Arts can’t be a side curriculum anymore for today’s school children, say experts at SCRF 2023

SHARJAH, 11th May, 2023 (WAM) — English actor and writer Humza Arshad joined multiple award-winning Emirati artist Sumayyah Al Suwaidi and Kuwaiti publisher Mohammed Shaker Jaraq at the Sharjah Children’s Reading Festival (SCRF) on Wednesday in trying to find the best ways to explore passion in young people using creative industries.

Moderated by keynote speaker and presenter Sally Mousa, the session discussed how the creative industry has the potential to play a significant role in the upbringing of children. “It can expose them to a range of imaginative and educational experiences that stimulate minds and encourage overall creativity,” said Jaraq, the vice president of leading Kuwait-based Arabic publishers KshMsh. “Our ability to think, imagine and create is what makes the human mind so powerful”.

When asked how the creative industry impacts a child’s overall development and whether it can foster creativity in them and capture their interest, Al Suwaidi, who’s exhibited in art exhibitions and fashion shows around the world, said: “The Arab world should include creative arts and expression in school. It is the schools where the children spend most of their time of the day and they must spend long hours being creative. [Creative arts] cannot be a side curriculum anymore. It has become more essential than ever before [to include creative arts in mainstream]. It is a way forward”.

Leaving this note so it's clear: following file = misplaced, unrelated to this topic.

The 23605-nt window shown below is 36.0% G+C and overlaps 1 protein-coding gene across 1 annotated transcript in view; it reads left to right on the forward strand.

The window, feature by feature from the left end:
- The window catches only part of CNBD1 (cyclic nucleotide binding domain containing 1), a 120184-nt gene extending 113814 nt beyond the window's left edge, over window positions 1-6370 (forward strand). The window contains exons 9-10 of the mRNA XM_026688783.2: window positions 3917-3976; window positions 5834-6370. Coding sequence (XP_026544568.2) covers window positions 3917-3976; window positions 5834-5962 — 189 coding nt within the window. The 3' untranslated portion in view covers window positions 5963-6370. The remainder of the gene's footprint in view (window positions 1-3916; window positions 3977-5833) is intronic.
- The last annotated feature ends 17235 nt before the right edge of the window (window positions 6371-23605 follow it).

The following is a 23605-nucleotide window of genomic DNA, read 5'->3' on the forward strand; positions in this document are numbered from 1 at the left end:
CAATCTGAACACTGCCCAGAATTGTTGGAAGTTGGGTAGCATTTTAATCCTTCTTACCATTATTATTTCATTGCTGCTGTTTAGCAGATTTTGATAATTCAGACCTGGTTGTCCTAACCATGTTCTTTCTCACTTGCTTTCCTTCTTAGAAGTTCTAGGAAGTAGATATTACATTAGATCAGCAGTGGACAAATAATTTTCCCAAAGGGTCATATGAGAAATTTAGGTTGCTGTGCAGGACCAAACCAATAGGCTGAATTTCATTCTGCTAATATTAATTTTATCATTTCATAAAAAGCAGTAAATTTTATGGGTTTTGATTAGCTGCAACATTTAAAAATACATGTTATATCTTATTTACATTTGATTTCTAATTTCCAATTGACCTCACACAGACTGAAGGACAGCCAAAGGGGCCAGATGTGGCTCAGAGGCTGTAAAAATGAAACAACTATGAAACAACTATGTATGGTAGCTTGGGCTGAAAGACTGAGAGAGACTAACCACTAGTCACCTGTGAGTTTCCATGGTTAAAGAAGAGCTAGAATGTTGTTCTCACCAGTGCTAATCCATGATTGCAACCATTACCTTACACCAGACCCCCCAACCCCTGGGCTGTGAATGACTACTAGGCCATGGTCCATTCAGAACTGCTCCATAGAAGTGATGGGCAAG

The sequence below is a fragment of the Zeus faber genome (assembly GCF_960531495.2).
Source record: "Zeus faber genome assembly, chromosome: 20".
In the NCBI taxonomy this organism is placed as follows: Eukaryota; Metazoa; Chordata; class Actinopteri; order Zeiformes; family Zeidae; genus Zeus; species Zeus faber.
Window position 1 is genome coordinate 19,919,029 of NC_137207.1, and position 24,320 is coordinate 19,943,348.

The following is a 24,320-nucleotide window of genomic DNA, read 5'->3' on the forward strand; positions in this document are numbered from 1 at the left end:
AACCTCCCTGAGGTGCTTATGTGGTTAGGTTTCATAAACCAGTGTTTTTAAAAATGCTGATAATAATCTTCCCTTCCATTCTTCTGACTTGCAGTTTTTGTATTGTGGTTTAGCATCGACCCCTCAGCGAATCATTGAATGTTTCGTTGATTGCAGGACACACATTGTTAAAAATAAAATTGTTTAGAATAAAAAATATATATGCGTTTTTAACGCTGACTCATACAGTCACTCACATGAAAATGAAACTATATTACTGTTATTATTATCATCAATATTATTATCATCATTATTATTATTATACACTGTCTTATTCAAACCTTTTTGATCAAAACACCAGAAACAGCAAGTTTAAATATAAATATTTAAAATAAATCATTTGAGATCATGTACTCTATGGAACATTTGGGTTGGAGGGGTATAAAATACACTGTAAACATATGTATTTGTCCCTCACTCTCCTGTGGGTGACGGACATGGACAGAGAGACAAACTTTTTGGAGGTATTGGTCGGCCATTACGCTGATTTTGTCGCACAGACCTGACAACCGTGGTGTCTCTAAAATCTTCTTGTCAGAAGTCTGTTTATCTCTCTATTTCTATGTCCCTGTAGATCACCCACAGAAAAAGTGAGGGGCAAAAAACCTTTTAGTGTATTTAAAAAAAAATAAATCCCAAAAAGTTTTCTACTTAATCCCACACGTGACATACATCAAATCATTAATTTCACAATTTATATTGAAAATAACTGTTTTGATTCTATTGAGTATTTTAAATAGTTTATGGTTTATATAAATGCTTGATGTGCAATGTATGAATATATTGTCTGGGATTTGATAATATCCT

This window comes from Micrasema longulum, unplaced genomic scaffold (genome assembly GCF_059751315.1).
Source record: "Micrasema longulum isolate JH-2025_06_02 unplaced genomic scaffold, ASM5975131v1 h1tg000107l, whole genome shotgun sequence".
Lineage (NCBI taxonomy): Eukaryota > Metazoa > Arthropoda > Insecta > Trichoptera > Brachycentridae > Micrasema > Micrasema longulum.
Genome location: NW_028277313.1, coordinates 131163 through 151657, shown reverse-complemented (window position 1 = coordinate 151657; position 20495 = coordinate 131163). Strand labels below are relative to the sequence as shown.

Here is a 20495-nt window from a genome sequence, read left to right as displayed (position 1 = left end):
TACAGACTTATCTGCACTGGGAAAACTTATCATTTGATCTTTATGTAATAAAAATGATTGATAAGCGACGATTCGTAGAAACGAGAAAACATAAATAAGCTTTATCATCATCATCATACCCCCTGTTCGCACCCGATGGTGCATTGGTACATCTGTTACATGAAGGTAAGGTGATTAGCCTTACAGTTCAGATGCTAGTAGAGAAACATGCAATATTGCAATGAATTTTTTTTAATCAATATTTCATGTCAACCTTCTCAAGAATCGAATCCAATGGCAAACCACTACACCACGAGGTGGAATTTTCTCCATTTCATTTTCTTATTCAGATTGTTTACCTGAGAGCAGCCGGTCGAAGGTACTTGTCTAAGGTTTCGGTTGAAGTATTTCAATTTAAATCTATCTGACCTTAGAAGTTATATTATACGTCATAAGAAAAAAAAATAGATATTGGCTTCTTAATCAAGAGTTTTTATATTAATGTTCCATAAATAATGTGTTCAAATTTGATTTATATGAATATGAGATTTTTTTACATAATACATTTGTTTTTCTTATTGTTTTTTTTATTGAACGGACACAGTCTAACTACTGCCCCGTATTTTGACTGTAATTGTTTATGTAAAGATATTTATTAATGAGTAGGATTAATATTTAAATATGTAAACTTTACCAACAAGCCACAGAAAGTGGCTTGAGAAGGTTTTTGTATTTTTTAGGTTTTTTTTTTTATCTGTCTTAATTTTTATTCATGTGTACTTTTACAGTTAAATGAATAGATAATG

She further highlighted how arts can help tackle issues like bullying among the young people. “If I weren’t in arts, I would end up punching sandbags to vent out. I am glad that my art today has touched people’s heart everywhere,” said the Emirati whose work was auctioned by Christie’s in 2012 as part of the Modern and Contemporary Arab, Iranian and Turkish Art Part II sale and exhibited at Sotheby’s Galleries in London as part of the Three Generations exhibition in 2013.

Talking about representation in the world of arts, Arshad, who produces the web series Diary of a Bad Man (2010–13) and Badman (2015–present), said: “It’s all about inclusion. The world needs to see different cultures, different people, different ways of doing things and although we have taken small steps, we have a long way to go.”

“We just need to encourage expressions from different writers from different backgrounds. We need them to share their stories,” said the English comedian of Pakistani descent whose homemade YouTube videos have been viewed more than 100 million times, making him one of the most popular online comedians in the UK.

Share This Article

Articles You Might Like

Get Your Weekly Dose of News

Subscribe to DubaiNews24 newsletter and recieve notifications on news posts!